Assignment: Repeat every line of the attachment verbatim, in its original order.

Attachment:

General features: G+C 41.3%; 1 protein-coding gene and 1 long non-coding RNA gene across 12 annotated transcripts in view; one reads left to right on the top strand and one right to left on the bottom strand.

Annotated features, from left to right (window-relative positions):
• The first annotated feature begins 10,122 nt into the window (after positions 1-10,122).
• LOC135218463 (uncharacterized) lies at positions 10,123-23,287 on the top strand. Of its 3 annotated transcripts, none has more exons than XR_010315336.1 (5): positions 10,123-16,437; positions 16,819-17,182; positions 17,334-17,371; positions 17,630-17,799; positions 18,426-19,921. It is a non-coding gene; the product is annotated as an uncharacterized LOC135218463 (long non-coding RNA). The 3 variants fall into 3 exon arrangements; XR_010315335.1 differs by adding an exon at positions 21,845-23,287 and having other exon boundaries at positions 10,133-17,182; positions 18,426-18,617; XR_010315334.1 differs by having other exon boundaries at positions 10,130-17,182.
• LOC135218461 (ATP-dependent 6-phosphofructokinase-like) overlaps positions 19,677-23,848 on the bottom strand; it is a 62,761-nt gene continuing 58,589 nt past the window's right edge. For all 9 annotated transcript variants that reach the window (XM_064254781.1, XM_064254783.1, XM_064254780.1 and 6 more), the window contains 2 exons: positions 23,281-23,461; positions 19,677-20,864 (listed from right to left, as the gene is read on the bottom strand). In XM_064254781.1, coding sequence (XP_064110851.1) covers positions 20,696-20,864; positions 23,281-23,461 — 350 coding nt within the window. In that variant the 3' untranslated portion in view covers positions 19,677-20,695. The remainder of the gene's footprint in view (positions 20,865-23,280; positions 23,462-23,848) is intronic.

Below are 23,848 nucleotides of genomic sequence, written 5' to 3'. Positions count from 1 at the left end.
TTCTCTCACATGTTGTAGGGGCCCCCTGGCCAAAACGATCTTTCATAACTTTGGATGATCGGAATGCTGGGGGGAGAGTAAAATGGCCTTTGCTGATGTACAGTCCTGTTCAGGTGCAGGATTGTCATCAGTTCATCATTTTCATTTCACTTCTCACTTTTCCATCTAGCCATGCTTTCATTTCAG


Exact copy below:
General features: G+C 41.3%; 1 protein-coding gene and 1 long non-coding RNA gene across 12 annotated transcripts in view; one reads left to right on the top strand and one right to left on the bottom strand.

Annotated features, from left to right (window-relative positions):
• The first annotated feature begins 10,122 nt into the window (after positions 1-10,122).
• LOC135218463 (uncharacterized) lies at positions 10,123-23,287 on the top strand. Of its 3 annotated transcripts, none has more exons than XR_010315336.1 (5): positions 10,123-16,437; positions 16,819-17,182; positions 17,334-17,371; positions 17,630-17,799; positions 18,426-19,921. It is a non-coding gene; the product is annotated as an uncharacterized LOC135218463 (long non-coding RNA). The 3 variants fall into 3 exon arrangements; XR_010315335.1 differs by adding an exon at positions 21,845-23,287 and having other exon boundaries at positions 10,133-17,182; positions 18,426-18,617; XR_010315334.1 differs by having other exon boundaries at positions 10,130-17,182.
• LOC135218461 (ATP-dependent 6-phosphofructokinase-like) overlaps positions 19,677-23,848 on the bottom strand; it is a 62,761-nt gene continuing 58,589 nt past the window's right edge. For all 9 annotated transcript variants that reach the window (XM_064254781.1, XM_064254783.1, XM_064254780.1 and 6 more), the window contains 2 exons: positions 23,281-23,461; positions 19,677-20,864 (listed from right to left, as the gene is read on the bottom strand). In XM_064254781.1, coding sequence (XP_064110851.1) covers positions 20,696-20,864; positions 23,281-23,461 — 350 coding nt within the window. In that variant the 3' untranslated portion in view covers positions 19,677-20,695. The remainder of the gene's footprint in view (positions 20,865-23,280; positions 23,462-23,848) is intronic.

Below are 23,848 nucleotides of genomic sequence, written 5' to 3'. Positions count from 1 at the left end.
TTCTCTCACATGTTGTAGGGGCCCCCTGGCCAAAACGATCTTTCATAACTTTGGATGATCGGAATGCTGGGGGGAGAGTAAAATGGCCTTTGCTGATGTACAGTCCTGTTCAGGTGCAGGATTGTCATCAGTTCATCATTTTCATTTCACTTCTCACTTTTCCATCTAGCCATGCTTTCATTTCAG